On Wednesday 20th November we took part in an exciting event ‘Children of the Great War’. It was in partnership with Age Exchange, a reminiscence organisation located in Blackheath, Europeana and Oxford University. The RAF Museum London in Colindale kindly let us use their magnificent Grahame-White building and First World War aircraft hangar. The project let us bring together members of the Jewish community to share family stories of the First World War that have been passed down through the years.
It was a cold and wet day but all staff and volunteers arrived at the RAF Museum in high spirits.
Visitors arrived at the Welcome desk before filling in the consent forms with a cup of tea and a biscuit. They then went to the interview space where staff from Age Exchange and some our wonderful volunteers recorded their stories.
Most visitors brought objects, photographs and other documents to accompany their story. These were brought through the hangar to the ‘Digitising In’ desk where I recorded all the items to be photographed/scanned before taking them to the digitisation room. I was sat in the freezing hangar all day, but meeting the visitors and hearing their stories made it worth braving the cold for.
Next it was my job to take the objects up to the digitising room where a team of staff and volunteers photographed and scanned the items.
The visitors I spoke to were proud of their family stories and believed in the great importance and need to record these stories for the future.
Niki Goorney, the museum’s Learning Officer, who organised this great event writes:
“We were really pleased with how the day went, especially as this is the first event that Age Exchange have facilitated. Some of the stories that have come out have been truly fascinating and inspirational”
All of the stories and objects from the event will be entered into the Europeana 1914-1918 international online archive. We will use them to support the creation of our First World War exhibitions,and Age Exchange hopes to use them to create a new play to premiere in London in August 1914.
One story we will be including in our forthcoming First World War exhibition is that of Julius Weinberg. His son Kurt Weinberg,a child of the Kindertransport, told us the story of his father. Julius was born in Werther North-West Germany and worked at a cigar manufacturer. He volunteered for the German Army from 1908 and during the First World War served as a Sergeant in the Supply Corps. Kurt told the interviewers that German Jews were enthusiastic to fight for the Kaiser and their country.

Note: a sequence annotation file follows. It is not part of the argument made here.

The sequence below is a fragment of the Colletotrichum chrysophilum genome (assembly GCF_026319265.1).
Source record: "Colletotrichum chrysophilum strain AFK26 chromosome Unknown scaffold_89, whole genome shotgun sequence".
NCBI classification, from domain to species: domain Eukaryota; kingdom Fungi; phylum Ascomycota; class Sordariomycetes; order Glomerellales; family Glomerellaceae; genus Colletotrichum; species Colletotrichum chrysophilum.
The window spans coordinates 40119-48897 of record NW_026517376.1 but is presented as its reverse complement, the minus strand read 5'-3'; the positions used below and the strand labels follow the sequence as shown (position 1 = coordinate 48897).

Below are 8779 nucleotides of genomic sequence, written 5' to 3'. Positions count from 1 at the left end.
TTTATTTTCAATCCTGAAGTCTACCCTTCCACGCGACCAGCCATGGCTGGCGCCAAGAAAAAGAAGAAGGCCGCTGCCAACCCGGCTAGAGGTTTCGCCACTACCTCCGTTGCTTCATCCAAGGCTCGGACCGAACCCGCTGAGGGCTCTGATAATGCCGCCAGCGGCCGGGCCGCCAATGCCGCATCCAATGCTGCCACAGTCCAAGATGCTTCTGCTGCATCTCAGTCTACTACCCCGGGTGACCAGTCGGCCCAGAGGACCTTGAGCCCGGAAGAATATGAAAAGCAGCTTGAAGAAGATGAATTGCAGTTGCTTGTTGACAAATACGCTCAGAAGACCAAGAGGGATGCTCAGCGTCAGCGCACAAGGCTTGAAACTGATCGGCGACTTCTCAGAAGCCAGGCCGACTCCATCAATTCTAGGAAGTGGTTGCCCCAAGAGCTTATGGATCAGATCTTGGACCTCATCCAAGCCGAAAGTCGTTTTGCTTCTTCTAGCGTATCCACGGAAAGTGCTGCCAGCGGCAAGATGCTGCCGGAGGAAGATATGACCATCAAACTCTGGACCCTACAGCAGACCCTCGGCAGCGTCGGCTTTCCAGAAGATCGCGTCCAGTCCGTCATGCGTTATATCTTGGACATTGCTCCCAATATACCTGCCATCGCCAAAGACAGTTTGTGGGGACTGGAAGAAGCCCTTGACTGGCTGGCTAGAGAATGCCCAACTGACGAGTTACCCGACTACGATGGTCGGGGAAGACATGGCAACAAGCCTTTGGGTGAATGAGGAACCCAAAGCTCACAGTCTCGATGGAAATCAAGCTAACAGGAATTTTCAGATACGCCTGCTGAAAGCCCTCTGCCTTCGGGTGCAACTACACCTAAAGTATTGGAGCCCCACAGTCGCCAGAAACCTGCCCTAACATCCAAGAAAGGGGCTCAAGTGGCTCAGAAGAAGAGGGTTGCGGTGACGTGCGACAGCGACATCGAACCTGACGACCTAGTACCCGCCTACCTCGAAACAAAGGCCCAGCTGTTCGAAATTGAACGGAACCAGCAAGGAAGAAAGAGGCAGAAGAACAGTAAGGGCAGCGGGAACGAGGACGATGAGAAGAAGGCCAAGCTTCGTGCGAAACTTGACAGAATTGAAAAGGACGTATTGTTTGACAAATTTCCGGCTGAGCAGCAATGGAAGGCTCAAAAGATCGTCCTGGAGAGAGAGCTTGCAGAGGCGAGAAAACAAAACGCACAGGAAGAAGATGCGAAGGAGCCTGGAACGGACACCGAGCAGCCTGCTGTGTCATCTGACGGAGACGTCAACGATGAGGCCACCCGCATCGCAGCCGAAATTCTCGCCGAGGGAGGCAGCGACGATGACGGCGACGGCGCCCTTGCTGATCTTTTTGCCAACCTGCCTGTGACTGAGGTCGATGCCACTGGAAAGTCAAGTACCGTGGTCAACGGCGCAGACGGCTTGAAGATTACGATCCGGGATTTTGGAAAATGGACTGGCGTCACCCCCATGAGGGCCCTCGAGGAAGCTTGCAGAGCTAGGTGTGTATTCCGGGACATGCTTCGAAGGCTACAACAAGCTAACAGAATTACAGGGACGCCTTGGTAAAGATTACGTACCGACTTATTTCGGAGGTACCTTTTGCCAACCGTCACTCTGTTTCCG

Kurt showed me photographs of his father in uniform along with his Soldbuch, (service record). Julius Weinberg was awarded the Iron Cross 1914-1918 and the Iron Cross (Rhine) medals in the First World War of which he was immensely proud. When the Nazis rose to power Kurt explained that his father believed these medals and the fact he was part of the organisation of German Jewish soldiers would keep him safe. Kurt showed me his father’s Bescheinigung document which was produced to prove that he had fought in the army. However, even with this document and presenting his Iron Crosses at a Police station Julius could not escape persecution. Julius survived the Buchenwald concentration camp but Kurt felt that he was a changed man.
Kurt recently donated his father’s Pickelhaube (German Helmet) to the museum which will be displayed in the exhibition. It is such a fantastic object!
Our curator Roz reflected on the day;
“During our Children of the Great War Open Day we have uncovered some amazing stories from the Jewish community. It was a wonderful day of discovery adding to our understanding of the Jewish Experience of the First World War which we will be exploring in our exhibition at the Jewish Museum next year. Thanks to all our partners for making the day so special.”